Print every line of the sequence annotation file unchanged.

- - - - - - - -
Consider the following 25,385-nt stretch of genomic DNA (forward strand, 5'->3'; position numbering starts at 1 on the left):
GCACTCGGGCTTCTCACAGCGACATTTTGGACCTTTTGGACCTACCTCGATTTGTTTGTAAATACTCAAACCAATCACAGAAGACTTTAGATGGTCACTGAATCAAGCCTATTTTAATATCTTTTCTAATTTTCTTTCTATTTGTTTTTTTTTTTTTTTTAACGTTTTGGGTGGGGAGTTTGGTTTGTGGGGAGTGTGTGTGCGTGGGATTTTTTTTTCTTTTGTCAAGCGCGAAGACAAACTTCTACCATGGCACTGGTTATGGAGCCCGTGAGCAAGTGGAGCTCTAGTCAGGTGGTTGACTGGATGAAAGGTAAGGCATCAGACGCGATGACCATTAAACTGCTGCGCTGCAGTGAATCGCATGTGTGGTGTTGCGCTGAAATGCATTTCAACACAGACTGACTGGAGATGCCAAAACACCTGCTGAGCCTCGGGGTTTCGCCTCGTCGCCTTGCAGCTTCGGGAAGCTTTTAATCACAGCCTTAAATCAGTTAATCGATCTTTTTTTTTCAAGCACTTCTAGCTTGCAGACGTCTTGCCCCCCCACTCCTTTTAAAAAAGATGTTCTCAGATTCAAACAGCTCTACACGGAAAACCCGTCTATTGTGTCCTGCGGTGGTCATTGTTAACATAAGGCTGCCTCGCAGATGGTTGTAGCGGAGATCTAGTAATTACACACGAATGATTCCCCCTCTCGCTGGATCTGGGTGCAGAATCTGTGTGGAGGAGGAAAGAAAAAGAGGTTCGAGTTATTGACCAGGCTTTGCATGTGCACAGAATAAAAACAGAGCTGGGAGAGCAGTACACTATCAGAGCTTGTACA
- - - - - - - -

Consider the following 25,385-nt stretch of genomic DNA (forward strand, 5'->3'; position numbering starts at 1 on the left):
GCACTCGGGCTTCTCACAGCGACATTTTGGACCTTTTGGACCTACCTCGATTTGTTTGTAAATACTCAAACCAATCACAGAAGACTTTAGATGGTCACTGAATCAAGCCTATTTTAATATCTTTTCTAATTTTCTTTCTATTTGTTTTTTTTTTTTTTTTAACGTTTTGGGTGGGGAGTTTGGTTTGTGGGGAGTGTGTGTGCGTGGGATTTTTTTTTCTTTTGTCAAGCGCGAAGACAAACTTCTACCATGGCACTGGTTATGGAGCCCGTGAGCAAGTGGAGCTCTAGTCAGGTGGTTGACTGGATGAAAGGTAAGGCATCAGACGCGATGACCATTAAACTGCTGCGCTGCAGTGAATCGCATGTGTGGTGTTGCGCTGAAATGCATTTCAACACAGACTGACTGGAGATGCCAAAACACCTGCTGAGCCTCGGGGTTTCGCCTCGTCGCCTTGCAGCTTCGGGAAGCTTTTAATCACAGCCTTAAATCAGTTAATCGATCTTTTTTTTTCAAGCACTTCTAGCTTGCAGACGTCTTGCCCCCCCACTCCTTTTAAAAAAGATGTTCTCAGATTCAAACAGCTCTACACGGAAAACCCGTCTATTGTGTCCTGCGGTGGTCATTGTTAACATAAGGCTGCCTCGCAGATGGTTGTAGCGGAGATCTAGTAATTACACACGAATGATTCCCCCTCTCGCTGGATCTGGGTGCAGAATCTGTGTGGAGGAGGAAAGAAAAAGAGGTTCGAGTTATTGACCAGGCTTTGCATGTGCACAGAATAAAAACAGAGCTGGGAGAGCAGTACACTATCAGAGCTTGTACA